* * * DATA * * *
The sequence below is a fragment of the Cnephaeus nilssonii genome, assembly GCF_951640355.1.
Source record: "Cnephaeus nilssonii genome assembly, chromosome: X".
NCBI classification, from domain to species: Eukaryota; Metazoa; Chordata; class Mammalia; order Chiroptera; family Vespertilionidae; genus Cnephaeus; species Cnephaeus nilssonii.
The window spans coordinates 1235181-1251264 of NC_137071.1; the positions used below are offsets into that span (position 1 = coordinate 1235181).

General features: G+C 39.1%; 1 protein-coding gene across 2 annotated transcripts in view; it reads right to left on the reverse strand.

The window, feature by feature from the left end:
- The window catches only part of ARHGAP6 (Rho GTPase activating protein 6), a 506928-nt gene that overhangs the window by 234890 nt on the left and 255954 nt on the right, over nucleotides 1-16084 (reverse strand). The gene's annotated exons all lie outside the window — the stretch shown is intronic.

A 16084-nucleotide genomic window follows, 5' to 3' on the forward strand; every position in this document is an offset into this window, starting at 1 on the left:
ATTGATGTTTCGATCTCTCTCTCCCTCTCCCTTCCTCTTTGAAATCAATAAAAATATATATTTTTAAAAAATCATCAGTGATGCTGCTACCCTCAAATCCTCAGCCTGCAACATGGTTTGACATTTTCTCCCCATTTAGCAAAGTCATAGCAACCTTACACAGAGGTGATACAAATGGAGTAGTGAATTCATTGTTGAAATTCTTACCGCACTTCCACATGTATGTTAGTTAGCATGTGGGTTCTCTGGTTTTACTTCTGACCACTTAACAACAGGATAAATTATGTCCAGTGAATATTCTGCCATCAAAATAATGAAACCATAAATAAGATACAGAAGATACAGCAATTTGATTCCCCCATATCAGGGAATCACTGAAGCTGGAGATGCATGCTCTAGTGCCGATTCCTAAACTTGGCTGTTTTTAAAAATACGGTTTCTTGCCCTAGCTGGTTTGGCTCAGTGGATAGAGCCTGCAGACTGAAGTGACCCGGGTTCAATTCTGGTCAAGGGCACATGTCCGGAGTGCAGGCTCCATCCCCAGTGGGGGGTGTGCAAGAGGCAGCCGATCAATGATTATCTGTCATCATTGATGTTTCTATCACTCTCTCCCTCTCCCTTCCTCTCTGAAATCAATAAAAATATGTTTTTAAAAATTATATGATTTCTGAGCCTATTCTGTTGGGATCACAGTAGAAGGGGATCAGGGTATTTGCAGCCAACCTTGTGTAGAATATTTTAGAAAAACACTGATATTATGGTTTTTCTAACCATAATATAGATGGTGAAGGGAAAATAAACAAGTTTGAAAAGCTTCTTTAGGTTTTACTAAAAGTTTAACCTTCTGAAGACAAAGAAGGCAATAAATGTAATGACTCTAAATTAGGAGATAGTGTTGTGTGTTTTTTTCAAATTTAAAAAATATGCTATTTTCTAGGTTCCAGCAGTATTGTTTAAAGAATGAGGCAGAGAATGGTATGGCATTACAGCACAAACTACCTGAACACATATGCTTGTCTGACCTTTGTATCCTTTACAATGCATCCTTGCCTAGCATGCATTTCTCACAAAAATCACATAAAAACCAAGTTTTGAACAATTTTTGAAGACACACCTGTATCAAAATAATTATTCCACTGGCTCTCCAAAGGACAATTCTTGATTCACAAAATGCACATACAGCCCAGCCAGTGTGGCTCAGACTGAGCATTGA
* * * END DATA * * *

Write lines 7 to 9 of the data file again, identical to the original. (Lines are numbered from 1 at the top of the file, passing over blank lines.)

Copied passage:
- The window catches only part of ARHGAP6 (Rho GTPase activating protein 6), a 506928-nt gene that overhangs the window by 234890 nt on the left and 255954 nt on the right, over nucleotides 1-16084 (reverse strand). The gene's annotated exons all lie outside the window — the stretch shown is intronic.

A 16084-nucleotide genomic window follows, 5' to 3' on the forward strand; every position in this document is an offset into this window, starting at 1 on the left:
ATTGATGTTTCGATCTCTCTCTCCCTCTCCCTTCCTCTTTGAAATCAATAAAAATATATATTTTTAAAAAATCATCAGTGATGCTGCTACCCTCAAATCCTCAGCCTGCAACATGGTTTGACATTTTCTCCCCATTTAGCAAAGTCATAGCAACCTTACACAGAGGTGATACAAATGGAGTAGTGAATTCATTGTTGAAATTCTTACCGCACTTCCACATGTATGTTAGTTAGCATGTGGGTTCTCTGGTTTTACTTCTGACCACTTAACAACAGGATAAATTATGTCCAGTGAATATTCTGCCATCAAAATAATGAAACCATAAATAAGATACAGAAGATACAGCAATTTGATTCCCCCATATCAGGGAATCACTGAAGCTGGAGATGCATGCTCTAGTGCCGATTCCTAAACTTGGCTGTTTTTAAAAATACGGTTTCTTGCCCTAGCTGGTTTGGCTCAGTGGATAGAGCCTGCAGACTGAAGTGACCCGGGTTCAATTCTGGTCAAGGGCACATGTCCGGAGTGCAGGCTCCATCCCCAGTGGGGGGTGTGCAAGAGGCAGCCGATCAATGATTATCTGTCATCATTGATGTTTCTATCACTCTCTCCCTCTCCCTTCCTCTCTGAAATCAATAAAAATATGTTTTTAAAAATTATATGATTTCTGAGCCTATTCTGTTGGGATCACAGTAGAAGGGGATCAGGGTATTTGCAGCCAACCTTGTGTAGAATATTTTAGAAAAACACTGATATTATGGTTTTTCTAACCATAATATAGATGGTGAAGGGAAAATAAACAAGTTTGAAAAGCTTCTTTAGGTTTTACTAAAAGTTTAACCTTCTGAAGACAAAGAAGGCAATAAATGTAATGACTCTAAATTAGGAGATAGTGTTGTGTGTTTTTTTCAAATTTAAAAAATATGCTATTTTCTAGGTTCCAGCAGTATTGTTTAAAGAATGAGGCAGAGAATGGTATGGCATTACAGCACAAACTACCTGAACACATATGCTTGTCTGACCTTTGTATCCTTTACAATGCATCCTTGCCTAGCATGCATTTCTCACAAAAATCACATAAAAACCAAGTTTTGAACAATTTTTGAAGACACACCTGTATCAAAATAATTATTCCACTGGCTCTCCAAAGGACAATTCTTGATTCACAAAATGCACATACAGCCCAGCCAGTGTGGCTCAGACTGAGCATTGA